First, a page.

Atticus Finch and Benjamin Hooks

On a beautiful autumn morning in 2007, a small but important pageant of American history unfolded in the East Room of the White House. The occasion was a ceremony, hosted by President George W. Bush, to present the Presidential Medal of Freedom to a small group of distinguished Americans: Brian Lamb of C-Span was one, as was the ailing Henry Hyde, represented by his son Bob. Another was Harper Lee, the Alabama-born writer whose To Kill a Mockingbird gave the whites of the Jim Crow South an object lesson in how they might at least begin to atone for the sins of segregation.

"Forty-six years after winning the Pulitzer Prize, To Kill a Mockingbird still touches and inspires every reader," President Bush said. "We're moved by the story of a man falsely accused with old prejudices against him and an old sense of honor that rises to his defense. We learned that courage can be a solitary business. As the lawyer Atticus Finch tells his daughter, 'Before I can live with other folks, I've got to live with myself.' " The president understandably focused on the book as a morality play, but to my mind the strength of the novel lies less in the clarity of its message (that justice is served when we remember to think of the world as it looks and feels to others, particularly the less fortunate) and more in its tragic sensibility. Good does not really triumph over evil in To Kill a Mockingbird, not for Tom Robinson, the black man wrongly convicted of rape. In Lee's all-too-real rendering, the only redemptive feature of the white criminal-justice system in the Robinson case is that the all-white jury took a bit of time before convicting, rather than coming back quickly. Progress of a sort, perhaps, but it was not progress if you were Tom Robinson, who was shot to death after the trial. "In our courts, when it's a white man's word against a black man's," Atticus tells his son, Jem, "the white man always wins." The novel is not a fairy tale, then, despite the sentiment that now shrouds it, but an honest portrait of a region, and of a nation, forever contending with the conflict between power and conscience.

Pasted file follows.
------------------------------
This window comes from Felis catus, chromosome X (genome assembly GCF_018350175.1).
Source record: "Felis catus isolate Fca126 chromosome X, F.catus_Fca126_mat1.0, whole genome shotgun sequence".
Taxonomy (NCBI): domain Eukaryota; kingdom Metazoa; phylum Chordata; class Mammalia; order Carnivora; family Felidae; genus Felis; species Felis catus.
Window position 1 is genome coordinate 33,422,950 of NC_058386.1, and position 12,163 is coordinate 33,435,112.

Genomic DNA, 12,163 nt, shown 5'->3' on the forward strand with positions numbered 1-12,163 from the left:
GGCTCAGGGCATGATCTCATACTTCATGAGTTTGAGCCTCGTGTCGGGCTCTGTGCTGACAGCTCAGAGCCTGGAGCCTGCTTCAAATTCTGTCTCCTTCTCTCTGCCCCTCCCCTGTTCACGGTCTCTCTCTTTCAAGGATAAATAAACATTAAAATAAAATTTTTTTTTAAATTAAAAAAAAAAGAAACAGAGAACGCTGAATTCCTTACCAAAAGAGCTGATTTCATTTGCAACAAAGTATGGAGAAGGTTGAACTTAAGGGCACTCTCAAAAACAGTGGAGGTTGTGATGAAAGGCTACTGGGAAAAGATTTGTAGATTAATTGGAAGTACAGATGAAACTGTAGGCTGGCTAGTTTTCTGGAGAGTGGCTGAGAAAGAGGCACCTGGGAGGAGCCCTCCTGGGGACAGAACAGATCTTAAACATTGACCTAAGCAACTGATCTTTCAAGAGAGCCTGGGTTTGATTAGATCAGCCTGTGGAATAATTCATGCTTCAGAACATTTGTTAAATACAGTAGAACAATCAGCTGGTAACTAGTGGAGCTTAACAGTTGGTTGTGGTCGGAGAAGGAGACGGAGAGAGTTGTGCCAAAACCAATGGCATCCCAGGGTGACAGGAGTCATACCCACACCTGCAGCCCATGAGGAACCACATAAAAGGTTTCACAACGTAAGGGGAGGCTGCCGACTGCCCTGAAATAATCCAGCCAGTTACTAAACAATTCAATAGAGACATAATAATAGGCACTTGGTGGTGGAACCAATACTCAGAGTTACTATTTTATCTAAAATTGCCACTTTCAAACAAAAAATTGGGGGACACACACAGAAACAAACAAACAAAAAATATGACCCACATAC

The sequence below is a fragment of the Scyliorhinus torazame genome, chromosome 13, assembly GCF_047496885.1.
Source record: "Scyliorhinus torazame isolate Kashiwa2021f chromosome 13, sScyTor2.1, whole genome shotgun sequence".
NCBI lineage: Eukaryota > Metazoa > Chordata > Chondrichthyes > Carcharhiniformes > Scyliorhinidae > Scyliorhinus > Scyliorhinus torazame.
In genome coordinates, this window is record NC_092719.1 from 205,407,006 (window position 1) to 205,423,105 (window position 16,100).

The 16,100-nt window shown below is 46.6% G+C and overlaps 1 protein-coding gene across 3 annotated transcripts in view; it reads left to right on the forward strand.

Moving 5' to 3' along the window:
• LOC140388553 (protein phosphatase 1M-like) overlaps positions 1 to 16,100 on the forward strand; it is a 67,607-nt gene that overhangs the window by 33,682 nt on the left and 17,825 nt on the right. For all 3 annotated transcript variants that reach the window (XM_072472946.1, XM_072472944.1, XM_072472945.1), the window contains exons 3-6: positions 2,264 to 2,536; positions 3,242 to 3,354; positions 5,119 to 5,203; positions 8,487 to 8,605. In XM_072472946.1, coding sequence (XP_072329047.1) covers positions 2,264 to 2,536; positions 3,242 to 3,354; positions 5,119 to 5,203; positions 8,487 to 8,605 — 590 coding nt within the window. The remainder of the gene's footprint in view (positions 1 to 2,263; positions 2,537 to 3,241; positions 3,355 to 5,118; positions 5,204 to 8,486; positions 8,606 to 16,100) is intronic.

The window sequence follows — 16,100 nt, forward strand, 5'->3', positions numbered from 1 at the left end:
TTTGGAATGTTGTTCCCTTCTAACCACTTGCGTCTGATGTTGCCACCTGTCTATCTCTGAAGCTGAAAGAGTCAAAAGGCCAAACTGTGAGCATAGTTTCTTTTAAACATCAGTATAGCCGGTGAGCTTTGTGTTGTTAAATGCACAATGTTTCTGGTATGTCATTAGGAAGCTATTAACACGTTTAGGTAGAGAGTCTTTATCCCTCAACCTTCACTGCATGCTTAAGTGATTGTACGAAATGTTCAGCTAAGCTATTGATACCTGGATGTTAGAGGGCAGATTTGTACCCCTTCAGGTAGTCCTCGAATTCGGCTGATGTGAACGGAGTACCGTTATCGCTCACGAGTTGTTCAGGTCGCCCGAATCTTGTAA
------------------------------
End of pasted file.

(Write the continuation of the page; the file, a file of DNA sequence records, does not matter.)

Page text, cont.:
I was in the audience in the White House that day and was reminded of the morning's events when news came last Thursday of the death of Benjamin L. Hooks, the civil-rights leader and minister who was honored immediately before Lee was. A son of the segregated South, born in Memphis in 1925, Hooks endured the injustices inflicted by the whites of whom Lee wrote. Best known as the leader of the NAACP from 1977 to 1992, he is one of a slowly disappearing cadre of civil-rights giants, men and women who, not so long ago, marched and worked to press America to apply the inherent meaning of its founding premise—that all men are created equal—to everyone.

With the passage of time and an African-American first family, it is growing more difficult to appreciate the world that confronted Hooks and the wondrous courage it took for him and his contemporaries to dare to change it. During World War II, Hooks, an Army sergeant, guarded European prisoners of war stateside. As Bush told the story, when it was time to eat, "whites-only restaurants would serve the prisoners, but not Sergeant Hooks."

He left Tennessee to go to law school, then came home, eventually rising to become a judge and serve on the Federal Communications Commission.

We should make a point to remember men like Hooks; they were founders of modern America in the way Washington and Adams and Jefferson were Founders of the nation itself. Like the Founders of old, though, Hooks and his colleagues lived real lives, full of trials as well as triumphs. At the NAACP in the years of Carter, Reagan, and George H.W. Bush, he found that it had been relatively easier to confront Jim Crow than it was to advance the fight for racial, economic, and social justice into every sphere of American life. The whites-only signs had come down; the barriers to equality of fact as well as equality of law were harder to overcome—and still are.

And yet he endured. "You've got to believe that tomorrow somehow can be and will be better than today," Hooks once said. Bush added: "Because he had that belief, because he held on to it, because he acted upon it, an old order has passed away, and all Americans can be grateful for the good works and the good life of Benjamin L. Hooks." There was applause then, and should be now. To Kill a Mockingbird inspires on the page. Benjamin Hooks did so in the arena.